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Tastes change. It's entirely possible that some future account of the lost architecture of downtown Minneapolis will mourn the loss of the Wells Fargo Operations Center (255 2nd Av. S.). Its plain blue glass facade might be hailed as a work of pure abstraction, challenging the world with its own reflection.

But probably not.

When it's torn down for the Harmonia housing, office and retail development, it's likely that no one will show up and wipe away a tear. It was praised when it was built in 1979, perhaps because downtown needed a boost, and this four-story diagonal nonentity was better than a parking lot. Still, why would anyone get excited over a refugee from a suburban office park?

Blame the IDS, perhaps.

Before the beloved 55-story tower went up in 1972, downtown was mostly stone and brick, with some dreary examples of postwar modernism.

The most interesting building was the First National Bank, now the Canadian Pacific Plaza building (120 S. 6th St.), a crisp iteration of the corporate style popular in New York and other big cities. The rest of the crop was emotionally stunted: the drab River Towers condos near Hennepin and Washington avenues, the blocky boredom of the demolished Sheraton-Ritz Hotel. The Northwestern National Life Insurance building (now Voya Financial 20 Washington) has some classical swank, but it's the exception.

The now-demolished 1221 building on the Nicollet Mall.
The now-demolished 1221 building on the Nicollet Mall.


The IDS wasn't just impressive for its height, but its cladding: seemingly uninterrupted glass. It was the epitome of the skyscraper. The serrated corners cinched the building as it rose, and the dark cap seemed to terminate it at the best possible height. From one angle, it was thin and graceful, from another, broad and strong.

But Minneapolis wasn't the only city having a big mirrored-glass skyscraper. Everyone got one. For a while blue mirrored glass was all the rage. But different hues were experimented with. In Bloomington, the Control Data Corp. building was clad in a coppery-red hue that still looks impressive, particularly when ignited by a summer sunset. In Pittsburgh, Philip Johnson designed the PPG Place with Gothic elements expressed in brown glass.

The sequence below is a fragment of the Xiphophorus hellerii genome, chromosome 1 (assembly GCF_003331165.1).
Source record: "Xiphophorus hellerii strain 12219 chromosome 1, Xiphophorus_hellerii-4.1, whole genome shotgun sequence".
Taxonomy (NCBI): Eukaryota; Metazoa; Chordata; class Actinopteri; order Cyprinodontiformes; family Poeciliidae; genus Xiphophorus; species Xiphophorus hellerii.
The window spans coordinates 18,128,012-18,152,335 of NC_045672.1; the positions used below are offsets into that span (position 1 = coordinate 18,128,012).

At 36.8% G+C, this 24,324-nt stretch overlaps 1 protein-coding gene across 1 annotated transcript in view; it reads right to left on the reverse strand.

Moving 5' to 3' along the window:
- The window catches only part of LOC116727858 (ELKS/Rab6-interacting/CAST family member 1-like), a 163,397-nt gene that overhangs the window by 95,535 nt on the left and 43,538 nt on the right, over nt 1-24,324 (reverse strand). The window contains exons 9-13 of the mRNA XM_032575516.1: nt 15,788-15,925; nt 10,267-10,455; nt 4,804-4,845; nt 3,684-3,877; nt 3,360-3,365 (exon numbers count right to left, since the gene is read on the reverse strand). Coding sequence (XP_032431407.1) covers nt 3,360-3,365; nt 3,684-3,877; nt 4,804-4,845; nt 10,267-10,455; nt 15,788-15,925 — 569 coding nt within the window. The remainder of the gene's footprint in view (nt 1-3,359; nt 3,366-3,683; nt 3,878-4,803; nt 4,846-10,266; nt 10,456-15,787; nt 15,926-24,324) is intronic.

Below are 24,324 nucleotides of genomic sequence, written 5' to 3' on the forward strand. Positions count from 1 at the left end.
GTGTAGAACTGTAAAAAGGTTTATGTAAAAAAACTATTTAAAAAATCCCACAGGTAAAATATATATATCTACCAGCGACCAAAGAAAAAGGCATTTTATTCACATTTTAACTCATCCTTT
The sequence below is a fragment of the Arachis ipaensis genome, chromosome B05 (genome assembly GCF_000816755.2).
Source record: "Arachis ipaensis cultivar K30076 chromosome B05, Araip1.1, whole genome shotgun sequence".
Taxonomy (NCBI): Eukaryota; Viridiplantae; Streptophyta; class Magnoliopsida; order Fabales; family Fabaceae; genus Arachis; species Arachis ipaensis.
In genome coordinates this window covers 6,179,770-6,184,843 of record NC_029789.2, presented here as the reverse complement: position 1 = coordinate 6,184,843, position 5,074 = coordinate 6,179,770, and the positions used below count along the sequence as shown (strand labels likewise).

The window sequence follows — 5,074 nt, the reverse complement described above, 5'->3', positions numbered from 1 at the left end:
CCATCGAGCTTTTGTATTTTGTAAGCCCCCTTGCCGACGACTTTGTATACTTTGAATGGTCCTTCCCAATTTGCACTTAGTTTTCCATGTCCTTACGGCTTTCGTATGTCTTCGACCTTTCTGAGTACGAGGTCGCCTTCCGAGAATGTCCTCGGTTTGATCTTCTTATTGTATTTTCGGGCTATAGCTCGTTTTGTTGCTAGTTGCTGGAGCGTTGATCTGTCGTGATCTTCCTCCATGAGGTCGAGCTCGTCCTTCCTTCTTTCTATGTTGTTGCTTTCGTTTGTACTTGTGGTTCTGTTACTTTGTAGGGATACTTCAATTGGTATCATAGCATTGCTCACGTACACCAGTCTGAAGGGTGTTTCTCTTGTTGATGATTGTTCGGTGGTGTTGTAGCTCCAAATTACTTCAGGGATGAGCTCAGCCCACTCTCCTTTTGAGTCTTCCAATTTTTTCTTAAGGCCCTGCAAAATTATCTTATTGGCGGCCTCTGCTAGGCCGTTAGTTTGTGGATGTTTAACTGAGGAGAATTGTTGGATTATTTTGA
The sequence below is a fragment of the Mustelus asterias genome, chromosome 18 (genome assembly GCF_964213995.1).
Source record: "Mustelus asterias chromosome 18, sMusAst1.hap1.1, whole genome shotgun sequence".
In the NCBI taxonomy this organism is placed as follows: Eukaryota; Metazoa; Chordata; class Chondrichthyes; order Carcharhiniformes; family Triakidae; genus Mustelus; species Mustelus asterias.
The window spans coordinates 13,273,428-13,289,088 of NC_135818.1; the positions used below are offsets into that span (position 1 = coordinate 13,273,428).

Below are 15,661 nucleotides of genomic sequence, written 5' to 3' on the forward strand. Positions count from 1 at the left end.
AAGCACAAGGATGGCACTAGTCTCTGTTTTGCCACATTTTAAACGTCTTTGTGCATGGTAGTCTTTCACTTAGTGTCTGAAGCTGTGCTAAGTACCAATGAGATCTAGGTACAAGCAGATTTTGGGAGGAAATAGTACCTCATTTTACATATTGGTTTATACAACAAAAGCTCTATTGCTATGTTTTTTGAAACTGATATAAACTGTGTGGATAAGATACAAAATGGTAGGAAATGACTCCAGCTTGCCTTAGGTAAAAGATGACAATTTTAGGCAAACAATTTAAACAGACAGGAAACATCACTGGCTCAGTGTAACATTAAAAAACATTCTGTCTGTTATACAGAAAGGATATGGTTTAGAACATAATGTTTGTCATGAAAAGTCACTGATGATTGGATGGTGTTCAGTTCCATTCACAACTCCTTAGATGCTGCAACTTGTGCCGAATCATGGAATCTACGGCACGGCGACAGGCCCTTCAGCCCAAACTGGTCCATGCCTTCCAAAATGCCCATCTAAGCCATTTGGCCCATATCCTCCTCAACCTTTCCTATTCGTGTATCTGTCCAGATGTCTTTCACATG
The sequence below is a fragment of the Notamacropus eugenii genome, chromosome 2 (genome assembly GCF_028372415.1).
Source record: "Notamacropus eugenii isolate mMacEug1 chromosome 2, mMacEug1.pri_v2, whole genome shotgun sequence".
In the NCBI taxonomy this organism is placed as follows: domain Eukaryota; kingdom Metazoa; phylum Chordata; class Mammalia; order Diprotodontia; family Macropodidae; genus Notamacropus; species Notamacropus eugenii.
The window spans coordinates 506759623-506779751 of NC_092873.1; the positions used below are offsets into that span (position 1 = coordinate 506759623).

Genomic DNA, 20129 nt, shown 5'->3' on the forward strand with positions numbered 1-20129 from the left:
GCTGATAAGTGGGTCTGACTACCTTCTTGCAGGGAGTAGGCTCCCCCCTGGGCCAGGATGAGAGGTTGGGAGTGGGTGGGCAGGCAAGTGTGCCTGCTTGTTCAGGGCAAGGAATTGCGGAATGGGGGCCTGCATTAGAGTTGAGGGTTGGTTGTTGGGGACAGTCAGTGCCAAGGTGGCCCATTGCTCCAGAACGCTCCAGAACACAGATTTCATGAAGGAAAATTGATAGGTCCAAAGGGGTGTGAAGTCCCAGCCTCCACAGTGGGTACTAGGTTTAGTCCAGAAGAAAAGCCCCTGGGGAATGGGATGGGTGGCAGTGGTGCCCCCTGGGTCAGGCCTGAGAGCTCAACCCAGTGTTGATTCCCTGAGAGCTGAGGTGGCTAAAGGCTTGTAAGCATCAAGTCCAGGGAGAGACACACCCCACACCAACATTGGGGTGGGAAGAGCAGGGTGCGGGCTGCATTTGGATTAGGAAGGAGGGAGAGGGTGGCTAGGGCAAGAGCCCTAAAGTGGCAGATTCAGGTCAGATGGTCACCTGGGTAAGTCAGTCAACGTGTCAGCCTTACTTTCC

But for the most part, glass buildings were blue. An inoffensive hue. The color of sky and water.

In the years after the IDS was built, a series of small blue wannabes appeared in downtown Minneapolis. On Nicollet Avenue, a few steps in from 6th Street, there was a six-story building with a facade that projected out in blue bay windows. It looked like a shard that fell off the IDS, and had nothing to do with any of its neighbors. It was demolished in 1999 for a 31-story tower at 50 S. 6th St. — a good trade. At the other end of Nicollet (1221) there was another blue box, now demolished and remembered fondly by few.

Plaza VII, now the PwC Tower
Plaza VII, now the PwC Tower

Tom Sweeney / Star Tribune, Star Tribune

We still have Plaza VII, now PwC Plaza, a glass tower that rises from a base of pink stone, steps back and culminates in a pediment made of blue mirrored glass. Not bad.

Across the street from Plaza VII is another mirrored-glass tower, the Minneapolis Marriott City Center. It's the most interesting part of the otherwise lamentable City Center. It leavens the oppressiveness of the block-straddling bunker with its weightlessness, and provides a sharp-edged rebuke to the unforgiveable 33 South Sixth. Of all the mirrored-glass buildings downtown, it might be the best companion to the IDS, simply because its shape is unusual and assertive.

The mirrored-glass style may have brought new life to moribund skylines, but the buildings ended up as solipsistic statements, uninterested in engaging with their neighbors.

Luckily, the building boom of the 1980s and '90s returned to stone and classic styles, such as the Wells Fargo Center at 90 S. 7th Street. But mirrored glass seems like it will never completely go away.

Thanks to its classic skyscraper massing, 60 South Sixth is one of the better glass buildings
Thanks to its classic skyscraper massing, 60 South Sixth is one of the better glass buildings

James Lileks, Star Tribune, Star Tribune

Downtown's newest tower, the RBC Plaza, is a full-strength assertion of the mirrored-glass aesthetic. It has an icy vibe, but its shape is rote, and a bit too blocky to soar.

Stone and brick give a city heft and presence. One of the boons of the residential boom downtown is the absence of mirrored facades. You might lament the sameness of modern apartment and condo facades, with their prefab sheets of brick and pointless colored boxes, but they make for livelier streets than a row of mirrors staring back at each other.

A great glass skyscraper could still be built, and we'd love to see it. But the era of the small glass box is done. And no one need lament the end of the Wells Fargo Operations Center. Unless you were used to stopping now and then, and checking to see if your hair looked good or your tie was straight. For that, the building was great.

Wells Fargo Operations Center
Wells Fargo Operations Center

James Lileks / StarTribune, Star Tribune